Learning and singing major and minor scales and the relationships between the pitches of the scale is the best way to really learn intervals, in my opinion. Learn your solfege syllables. When sight-singing as Lawrence suggests, it is extremely helpful to know which role each note in the scale each note has.
My personal favorite exercise:
- Get a standard deck of playing cards.
A. Red = Up
B. Black = Down
C. Number = # of semitones
- Pick a starting pitch
- Flip over a card and sing the corresponding interval up or down according to the color
- Continue your way through the deck, checking periodically if you're on the correct pitch.
- Start with just aces (half steps), then add twos (whole steps), then threes (minor thirds), etc.
- As you introduce new intervals, you'll quickly get out of your singing range, so you'll also have to learn to make octave adjustments on the fly.
- At the beginning, check every note, then every other note, then every third, or check every interval that tends to give you trouble.
- When checking your pitch, it's helpful sometimes to check the exact pitch and other times to check relative to your starting pitch.
- Try naming the notes either as an alternative or in addition to singing the pitches.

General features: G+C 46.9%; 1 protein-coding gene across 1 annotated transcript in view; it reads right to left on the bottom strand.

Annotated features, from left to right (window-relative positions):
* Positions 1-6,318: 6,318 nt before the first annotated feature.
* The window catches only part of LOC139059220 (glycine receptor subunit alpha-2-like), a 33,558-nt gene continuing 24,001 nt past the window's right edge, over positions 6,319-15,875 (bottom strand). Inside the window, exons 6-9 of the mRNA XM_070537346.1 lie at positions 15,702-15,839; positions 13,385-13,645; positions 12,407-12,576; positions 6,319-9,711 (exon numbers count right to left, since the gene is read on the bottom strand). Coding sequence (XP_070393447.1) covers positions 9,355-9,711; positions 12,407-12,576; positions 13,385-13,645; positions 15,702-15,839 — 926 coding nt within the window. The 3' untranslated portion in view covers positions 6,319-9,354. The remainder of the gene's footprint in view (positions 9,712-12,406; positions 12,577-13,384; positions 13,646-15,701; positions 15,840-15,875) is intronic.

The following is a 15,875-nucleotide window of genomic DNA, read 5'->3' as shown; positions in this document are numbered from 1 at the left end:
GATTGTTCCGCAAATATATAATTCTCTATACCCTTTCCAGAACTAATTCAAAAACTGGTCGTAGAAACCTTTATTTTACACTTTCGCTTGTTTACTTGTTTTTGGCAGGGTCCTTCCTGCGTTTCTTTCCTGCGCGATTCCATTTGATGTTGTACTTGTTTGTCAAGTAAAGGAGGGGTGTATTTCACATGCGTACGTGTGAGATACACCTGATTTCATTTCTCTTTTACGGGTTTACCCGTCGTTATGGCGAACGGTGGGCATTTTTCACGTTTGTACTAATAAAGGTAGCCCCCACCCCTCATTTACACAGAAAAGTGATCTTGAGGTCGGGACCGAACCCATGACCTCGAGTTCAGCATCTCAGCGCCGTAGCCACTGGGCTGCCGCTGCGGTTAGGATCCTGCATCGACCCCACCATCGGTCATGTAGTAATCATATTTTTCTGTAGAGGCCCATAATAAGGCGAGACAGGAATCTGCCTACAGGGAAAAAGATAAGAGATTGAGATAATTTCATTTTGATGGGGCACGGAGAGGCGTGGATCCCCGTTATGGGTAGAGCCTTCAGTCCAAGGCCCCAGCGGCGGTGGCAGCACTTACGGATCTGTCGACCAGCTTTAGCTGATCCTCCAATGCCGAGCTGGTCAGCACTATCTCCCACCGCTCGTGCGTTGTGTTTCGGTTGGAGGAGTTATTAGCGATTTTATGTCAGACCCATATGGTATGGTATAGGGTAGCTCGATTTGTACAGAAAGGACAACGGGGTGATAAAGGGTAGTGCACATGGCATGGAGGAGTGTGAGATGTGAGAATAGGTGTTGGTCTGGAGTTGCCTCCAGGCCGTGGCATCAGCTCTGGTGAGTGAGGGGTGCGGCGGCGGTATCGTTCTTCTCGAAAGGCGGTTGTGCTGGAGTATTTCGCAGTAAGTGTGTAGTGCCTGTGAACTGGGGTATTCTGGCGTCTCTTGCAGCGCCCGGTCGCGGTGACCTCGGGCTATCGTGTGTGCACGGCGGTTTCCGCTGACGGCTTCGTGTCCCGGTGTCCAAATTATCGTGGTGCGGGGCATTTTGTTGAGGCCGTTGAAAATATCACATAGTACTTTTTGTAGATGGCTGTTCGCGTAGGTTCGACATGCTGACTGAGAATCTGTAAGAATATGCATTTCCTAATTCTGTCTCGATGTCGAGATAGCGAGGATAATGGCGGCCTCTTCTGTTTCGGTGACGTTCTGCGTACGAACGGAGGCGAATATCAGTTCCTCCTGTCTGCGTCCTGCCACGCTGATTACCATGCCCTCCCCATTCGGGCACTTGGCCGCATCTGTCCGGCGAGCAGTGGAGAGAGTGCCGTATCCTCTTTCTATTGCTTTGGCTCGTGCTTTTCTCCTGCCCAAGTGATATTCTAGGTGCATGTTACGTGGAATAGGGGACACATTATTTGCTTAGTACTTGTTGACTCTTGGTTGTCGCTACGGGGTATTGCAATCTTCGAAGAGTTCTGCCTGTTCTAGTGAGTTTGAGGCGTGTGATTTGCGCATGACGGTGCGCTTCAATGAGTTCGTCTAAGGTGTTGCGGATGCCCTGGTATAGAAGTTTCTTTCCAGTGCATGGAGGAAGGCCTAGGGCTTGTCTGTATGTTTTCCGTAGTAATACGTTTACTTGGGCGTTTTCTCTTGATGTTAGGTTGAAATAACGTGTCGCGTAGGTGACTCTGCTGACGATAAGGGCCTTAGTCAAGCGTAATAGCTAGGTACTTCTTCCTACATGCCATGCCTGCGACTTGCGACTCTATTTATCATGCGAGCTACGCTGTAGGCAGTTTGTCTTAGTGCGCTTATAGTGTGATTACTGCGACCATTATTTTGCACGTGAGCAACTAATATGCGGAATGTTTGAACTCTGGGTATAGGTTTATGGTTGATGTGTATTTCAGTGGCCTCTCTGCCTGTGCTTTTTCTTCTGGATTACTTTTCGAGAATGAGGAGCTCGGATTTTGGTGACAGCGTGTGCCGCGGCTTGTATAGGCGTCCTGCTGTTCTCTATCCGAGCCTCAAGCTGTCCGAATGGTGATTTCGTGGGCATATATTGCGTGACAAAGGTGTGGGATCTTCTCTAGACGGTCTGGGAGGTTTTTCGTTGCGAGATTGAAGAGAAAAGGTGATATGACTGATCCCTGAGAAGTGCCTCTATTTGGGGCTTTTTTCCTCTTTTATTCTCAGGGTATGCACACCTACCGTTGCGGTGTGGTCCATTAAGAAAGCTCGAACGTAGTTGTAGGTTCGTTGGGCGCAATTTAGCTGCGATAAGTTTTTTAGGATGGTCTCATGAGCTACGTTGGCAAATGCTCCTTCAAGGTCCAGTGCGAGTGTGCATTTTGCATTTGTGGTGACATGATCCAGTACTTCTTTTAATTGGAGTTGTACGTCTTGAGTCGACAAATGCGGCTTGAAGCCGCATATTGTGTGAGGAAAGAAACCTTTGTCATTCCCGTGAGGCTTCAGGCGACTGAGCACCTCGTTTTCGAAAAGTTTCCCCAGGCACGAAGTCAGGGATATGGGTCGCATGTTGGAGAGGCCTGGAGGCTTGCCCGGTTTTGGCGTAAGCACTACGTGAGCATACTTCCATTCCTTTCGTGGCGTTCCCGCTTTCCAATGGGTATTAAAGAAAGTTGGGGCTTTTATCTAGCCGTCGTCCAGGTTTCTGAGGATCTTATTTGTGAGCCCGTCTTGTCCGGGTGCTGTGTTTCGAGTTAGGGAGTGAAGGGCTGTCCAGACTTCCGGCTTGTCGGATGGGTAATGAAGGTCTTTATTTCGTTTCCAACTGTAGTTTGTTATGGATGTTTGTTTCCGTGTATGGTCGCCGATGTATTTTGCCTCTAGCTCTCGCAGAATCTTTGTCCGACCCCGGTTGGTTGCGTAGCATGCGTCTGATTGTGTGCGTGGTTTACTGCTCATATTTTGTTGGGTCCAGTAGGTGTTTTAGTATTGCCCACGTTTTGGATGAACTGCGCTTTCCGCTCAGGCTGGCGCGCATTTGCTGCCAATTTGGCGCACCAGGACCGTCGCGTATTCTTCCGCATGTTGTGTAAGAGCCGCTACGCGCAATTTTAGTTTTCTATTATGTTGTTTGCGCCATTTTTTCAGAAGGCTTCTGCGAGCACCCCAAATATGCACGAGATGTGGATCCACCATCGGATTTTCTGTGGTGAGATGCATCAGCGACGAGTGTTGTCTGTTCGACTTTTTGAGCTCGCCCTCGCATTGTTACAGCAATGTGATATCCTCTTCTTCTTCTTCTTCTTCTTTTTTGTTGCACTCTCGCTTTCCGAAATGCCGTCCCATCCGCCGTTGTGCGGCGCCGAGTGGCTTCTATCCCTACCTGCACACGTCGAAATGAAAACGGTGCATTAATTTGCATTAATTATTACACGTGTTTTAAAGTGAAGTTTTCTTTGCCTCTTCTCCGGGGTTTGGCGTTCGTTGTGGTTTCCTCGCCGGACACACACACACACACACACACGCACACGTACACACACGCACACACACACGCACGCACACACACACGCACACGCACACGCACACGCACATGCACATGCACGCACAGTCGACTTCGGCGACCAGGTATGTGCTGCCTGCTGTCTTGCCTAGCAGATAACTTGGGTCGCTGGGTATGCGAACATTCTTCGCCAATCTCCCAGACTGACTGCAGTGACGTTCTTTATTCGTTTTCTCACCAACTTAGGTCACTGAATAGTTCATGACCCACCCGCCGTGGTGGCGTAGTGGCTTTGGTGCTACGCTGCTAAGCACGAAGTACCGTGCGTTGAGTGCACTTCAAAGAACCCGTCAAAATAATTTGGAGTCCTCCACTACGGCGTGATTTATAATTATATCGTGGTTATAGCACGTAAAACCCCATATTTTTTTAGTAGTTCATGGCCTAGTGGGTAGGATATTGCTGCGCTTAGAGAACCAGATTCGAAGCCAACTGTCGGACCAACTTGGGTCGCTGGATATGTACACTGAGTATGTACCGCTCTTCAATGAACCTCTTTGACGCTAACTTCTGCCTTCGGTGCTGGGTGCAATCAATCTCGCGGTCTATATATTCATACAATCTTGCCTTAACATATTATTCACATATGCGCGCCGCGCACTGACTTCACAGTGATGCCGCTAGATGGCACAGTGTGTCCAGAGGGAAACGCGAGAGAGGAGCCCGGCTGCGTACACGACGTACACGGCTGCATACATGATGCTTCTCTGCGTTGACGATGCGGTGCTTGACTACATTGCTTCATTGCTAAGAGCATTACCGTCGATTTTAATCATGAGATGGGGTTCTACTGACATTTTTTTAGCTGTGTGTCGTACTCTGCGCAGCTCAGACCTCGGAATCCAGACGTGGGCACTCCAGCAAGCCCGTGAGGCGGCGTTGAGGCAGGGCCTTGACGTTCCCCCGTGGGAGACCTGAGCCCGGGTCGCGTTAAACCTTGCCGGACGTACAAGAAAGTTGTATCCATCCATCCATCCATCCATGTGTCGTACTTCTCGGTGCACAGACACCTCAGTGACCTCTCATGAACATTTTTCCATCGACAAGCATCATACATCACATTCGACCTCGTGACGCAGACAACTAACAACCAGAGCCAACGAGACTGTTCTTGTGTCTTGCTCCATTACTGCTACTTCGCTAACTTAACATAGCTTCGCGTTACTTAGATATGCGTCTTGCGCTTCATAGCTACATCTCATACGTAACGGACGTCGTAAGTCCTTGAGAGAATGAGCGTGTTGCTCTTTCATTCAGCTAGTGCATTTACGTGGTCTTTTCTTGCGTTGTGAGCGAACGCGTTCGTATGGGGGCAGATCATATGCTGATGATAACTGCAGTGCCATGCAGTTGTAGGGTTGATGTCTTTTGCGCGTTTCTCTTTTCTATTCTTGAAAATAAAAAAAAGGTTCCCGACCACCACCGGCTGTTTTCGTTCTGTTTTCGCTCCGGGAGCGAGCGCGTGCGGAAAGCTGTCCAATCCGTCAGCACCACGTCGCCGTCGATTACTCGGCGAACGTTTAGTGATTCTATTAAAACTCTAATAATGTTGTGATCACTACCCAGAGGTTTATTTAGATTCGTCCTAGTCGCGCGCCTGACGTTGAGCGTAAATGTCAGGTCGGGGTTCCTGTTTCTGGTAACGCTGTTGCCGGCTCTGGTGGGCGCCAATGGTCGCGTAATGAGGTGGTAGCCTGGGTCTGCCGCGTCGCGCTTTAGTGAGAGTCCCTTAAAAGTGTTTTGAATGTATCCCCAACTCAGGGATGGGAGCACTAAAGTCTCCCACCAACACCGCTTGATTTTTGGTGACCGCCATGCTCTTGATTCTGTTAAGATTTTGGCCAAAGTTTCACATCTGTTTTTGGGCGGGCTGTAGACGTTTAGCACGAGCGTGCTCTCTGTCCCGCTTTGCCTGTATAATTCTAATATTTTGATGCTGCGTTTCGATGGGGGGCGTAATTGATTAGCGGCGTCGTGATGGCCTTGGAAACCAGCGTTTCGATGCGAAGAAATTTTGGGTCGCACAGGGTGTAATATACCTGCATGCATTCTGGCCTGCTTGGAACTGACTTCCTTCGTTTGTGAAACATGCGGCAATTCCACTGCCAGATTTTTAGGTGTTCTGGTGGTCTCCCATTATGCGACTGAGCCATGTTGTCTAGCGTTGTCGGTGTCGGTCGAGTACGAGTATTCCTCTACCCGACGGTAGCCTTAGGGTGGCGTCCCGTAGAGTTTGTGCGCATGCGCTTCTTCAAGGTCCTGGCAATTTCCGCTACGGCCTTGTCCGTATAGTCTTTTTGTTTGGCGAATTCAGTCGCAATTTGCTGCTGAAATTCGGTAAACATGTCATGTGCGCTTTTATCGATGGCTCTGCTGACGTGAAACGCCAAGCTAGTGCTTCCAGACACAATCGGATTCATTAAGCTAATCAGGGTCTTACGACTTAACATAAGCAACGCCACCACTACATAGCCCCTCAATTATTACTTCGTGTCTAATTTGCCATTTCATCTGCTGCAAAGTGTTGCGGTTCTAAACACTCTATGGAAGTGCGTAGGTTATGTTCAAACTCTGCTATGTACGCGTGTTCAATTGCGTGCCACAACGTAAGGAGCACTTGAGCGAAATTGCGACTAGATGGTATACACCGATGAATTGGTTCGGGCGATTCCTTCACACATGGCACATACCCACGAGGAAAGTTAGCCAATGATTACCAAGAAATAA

- Instead of naming exact pitches, use solfege (do, re, mi, ...). Remember that your starting pitch need not be 'do', and choosing different starting syllables may help develop your contextual sense of pitch. This requires a chromatic solfege system.
I think most of us have dabbled in the method of using songs to hear intervals. My first intervals were STAR WARS for a fifth or, the starting note of BLUE MOON.
Frankly, I'm not a fan of gimmicks. I suggest you go to your local church and steal a hymnbook (God will forgive you), okay, ask to borrow or have one, then AWAY FROM THE PIANO, take one or five hymns a day and sight sing the Soprano, then the Alto, Tenor and Bass lines. It may be hard at first but it gets easier.
Then, AWAY FROM THE PIANO, sit down with staff paper and try to write out at least the melody. Hymns are great because they are easy, repetitious and short.
Knowing the numbers 1 through 8 in every key is mandatory. If you don't know, start off with all the hymns in the key of C, then F, then . . . Soon, you will hear music on TV or the radio and just know what the pitches are without thought. This is the secret to improvisation and "playing by ear." Far superior to the "hunt and peck method."
Without touching a piano, can you figure out these two ditties? The starting pitch or key is irrelevant: 87654321 56 67 78 3212333 222 355 3212333322321
This, BTW, is the secret to sight transposing: Reading numbers instead of letters. Letter readers are at a huge disadvantage because letters are absolute. Numbers unlock the universe of music.